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Building Blocks of a Pallet

21 Jul 2017

The pallet has been described as the most important unit of domestic and international commerce, as it facilitates the efficient transportation of goods across the planet. Despite their significance and ubiquitousness, though, most of us seldom have neither the time nor inclination to examine them and understand their structure. In fact, when we see pallets for sale, we might assume that they are of universal design. They are actually much more varied.


Wood – either soft or hard – is the most popular material for pallet manufacture, because it offers advantages such as being inexpensive, light, stiff, durable and easily modified for custom design. Equally, it can be repaired and recycled, making it environmentally friendly.

Plastic is also a common choice for those who want to buy pallets, essentially owing to its longevity. Other materials used include metals, wood composite and even paper, and each of these has its advantages. Wood and plastic, however, remain the overwhelming commercial favourites.


There is no international standard for the height, depth and width of an individual pallet, and they vary significantly from country to country. To complicate matters further, there are custom models on the market. The following, though, are the six common dimensions (width by length in millimetres):

Europe and Asia – 1000 x 1200; Europe – 800 x 1200; USA – 1219 x 1016; Australia – 1165 x 1165; North America and Asia – 1068 x 1067; Asia – 1100 x 1100.

The most frequently found heights are: 80, 110 and 220 centimetres.

Main Components

The top surface of the pallet on to which goods are placed comprises top deckboards, and their length forms the width of the pallet. These top deckboards sit on stringer boards, which are at right angles to them. There will typically be three stringers on a wooden pallet, and it is the length of these stringer boards which defines the length of the pallet. The gaps between each deckboard are known as the deck spacing.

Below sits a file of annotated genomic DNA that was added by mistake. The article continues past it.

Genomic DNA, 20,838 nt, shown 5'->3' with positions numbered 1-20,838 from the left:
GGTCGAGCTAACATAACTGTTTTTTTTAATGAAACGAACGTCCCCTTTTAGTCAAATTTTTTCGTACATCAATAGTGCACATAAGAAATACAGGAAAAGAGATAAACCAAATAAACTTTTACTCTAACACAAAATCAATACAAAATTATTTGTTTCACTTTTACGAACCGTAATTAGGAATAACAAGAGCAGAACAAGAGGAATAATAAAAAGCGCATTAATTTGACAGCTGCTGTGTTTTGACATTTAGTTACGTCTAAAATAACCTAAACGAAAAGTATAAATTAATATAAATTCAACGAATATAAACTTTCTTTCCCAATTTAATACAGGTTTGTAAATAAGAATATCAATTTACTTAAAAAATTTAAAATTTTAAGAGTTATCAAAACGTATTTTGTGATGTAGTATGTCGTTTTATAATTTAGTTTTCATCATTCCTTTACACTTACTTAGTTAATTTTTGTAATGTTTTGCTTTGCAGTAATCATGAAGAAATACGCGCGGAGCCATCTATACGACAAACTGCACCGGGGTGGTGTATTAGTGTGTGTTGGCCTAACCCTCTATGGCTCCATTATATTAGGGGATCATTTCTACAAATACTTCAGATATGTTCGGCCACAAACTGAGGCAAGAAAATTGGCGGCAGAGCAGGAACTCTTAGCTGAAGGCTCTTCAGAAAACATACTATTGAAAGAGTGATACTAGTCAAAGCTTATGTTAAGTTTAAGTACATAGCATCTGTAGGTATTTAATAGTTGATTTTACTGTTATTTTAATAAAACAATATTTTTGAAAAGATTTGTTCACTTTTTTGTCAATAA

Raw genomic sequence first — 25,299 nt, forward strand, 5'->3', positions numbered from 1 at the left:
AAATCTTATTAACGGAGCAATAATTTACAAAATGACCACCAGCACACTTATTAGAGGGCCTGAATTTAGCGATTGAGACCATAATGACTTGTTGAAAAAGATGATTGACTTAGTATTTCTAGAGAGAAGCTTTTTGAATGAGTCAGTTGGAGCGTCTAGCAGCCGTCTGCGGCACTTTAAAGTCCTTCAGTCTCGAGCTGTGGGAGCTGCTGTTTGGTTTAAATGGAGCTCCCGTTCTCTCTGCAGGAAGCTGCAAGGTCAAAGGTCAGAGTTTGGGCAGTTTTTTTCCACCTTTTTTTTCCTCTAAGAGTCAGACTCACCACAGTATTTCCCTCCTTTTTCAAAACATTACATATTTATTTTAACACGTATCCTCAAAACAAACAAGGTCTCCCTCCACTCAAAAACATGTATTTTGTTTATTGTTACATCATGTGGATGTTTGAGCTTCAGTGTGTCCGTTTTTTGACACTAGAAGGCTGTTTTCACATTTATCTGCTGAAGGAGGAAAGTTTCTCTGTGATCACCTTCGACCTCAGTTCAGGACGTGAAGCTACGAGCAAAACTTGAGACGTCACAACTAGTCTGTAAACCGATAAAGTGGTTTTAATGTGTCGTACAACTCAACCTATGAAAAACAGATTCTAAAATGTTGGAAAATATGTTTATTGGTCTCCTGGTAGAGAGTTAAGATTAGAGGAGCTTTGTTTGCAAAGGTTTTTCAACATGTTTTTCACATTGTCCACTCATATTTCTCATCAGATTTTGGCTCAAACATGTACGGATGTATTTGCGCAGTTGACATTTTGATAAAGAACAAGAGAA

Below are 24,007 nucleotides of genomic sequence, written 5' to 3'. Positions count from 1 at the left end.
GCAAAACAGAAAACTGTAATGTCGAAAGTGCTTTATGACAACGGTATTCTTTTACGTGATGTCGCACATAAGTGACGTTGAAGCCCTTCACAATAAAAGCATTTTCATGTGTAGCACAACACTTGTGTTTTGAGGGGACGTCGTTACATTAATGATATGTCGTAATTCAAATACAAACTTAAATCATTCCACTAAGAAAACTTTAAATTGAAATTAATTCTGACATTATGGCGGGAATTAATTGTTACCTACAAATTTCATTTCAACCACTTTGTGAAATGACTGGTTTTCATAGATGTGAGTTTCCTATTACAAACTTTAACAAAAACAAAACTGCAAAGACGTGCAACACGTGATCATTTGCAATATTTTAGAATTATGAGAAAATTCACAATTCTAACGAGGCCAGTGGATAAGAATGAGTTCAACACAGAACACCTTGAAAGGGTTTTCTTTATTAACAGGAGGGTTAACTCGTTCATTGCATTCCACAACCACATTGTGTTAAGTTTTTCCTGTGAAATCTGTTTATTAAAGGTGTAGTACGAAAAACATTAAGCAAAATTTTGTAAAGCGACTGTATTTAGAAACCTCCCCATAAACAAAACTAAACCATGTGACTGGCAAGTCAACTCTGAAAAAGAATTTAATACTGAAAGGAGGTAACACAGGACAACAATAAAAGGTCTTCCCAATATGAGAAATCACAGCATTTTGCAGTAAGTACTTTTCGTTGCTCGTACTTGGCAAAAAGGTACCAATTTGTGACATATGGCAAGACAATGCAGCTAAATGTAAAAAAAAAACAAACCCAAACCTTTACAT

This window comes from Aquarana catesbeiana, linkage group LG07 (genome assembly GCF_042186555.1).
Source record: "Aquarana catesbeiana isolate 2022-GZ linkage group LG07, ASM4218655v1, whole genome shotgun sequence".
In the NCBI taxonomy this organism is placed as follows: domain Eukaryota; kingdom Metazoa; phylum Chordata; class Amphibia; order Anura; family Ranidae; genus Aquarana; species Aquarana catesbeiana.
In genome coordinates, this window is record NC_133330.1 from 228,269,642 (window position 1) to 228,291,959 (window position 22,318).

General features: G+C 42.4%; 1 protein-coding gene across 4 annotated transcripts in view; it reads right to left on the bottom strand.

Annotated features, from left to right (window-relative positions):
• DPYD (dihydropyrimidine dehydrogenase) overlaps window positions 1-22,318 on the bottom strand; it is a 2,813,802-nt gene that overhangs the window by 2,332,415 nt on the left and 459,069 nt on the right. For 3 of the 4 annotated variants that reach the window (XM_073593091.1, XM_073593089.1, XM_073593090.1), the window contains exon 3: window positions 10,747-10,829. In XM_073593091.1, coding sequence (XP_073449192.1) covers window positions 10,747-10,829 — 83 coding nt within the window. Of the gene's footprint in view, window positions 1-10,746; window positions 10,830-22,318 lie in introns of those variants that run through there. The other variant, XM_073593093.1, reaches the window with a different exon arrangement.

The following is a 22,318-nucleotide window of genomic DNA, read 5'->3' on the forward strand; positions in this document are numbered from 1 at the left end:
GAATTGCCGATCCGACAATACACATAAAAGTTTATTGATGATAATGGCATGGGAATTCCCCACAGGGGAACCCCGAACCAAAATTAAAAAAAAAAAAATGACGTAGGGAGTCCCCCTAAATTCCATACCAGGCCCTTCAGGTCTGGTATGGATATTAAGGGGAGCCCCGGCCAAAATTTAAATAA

The bottom of the pallet consists of bottom deckboards, of which there will usually be three running in the same direction as the deckboards. The bottom deckboards are separated from the stringers by blocks. There is one block at each end of the bottom deckboard and an additional one in the centre.

The gap between the top and bottom deckboards defines the opening height of the pallet, and it is into this space which the prongs of a forklift truck are inserted. To facilitate this, the bottom deckboards have a chamfer on the edge to ensure that the wheels on the prongs don’t snag when being inserted. The other two sides of the pallet are usually open, as there is no bottom deckboard. The gaps between the stringers and the floor are known as hand jack openings and are used when moving the pallet around the warehouse or yard rather than for lifting and stacking.

The overall height of the pallet is defined by the combined thicknesses of the top and bottom deckboards, stringer boards and height of the blocks. This determines how many units can be stacked for storage.

pallet design

If you wish to buy wooden pallets, why not check out our website for more information?

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Please note the pallet haulage network is experiencing high volumes of traffic currently. Although unlikely we have noted a small number of delays with delivery's by a day or two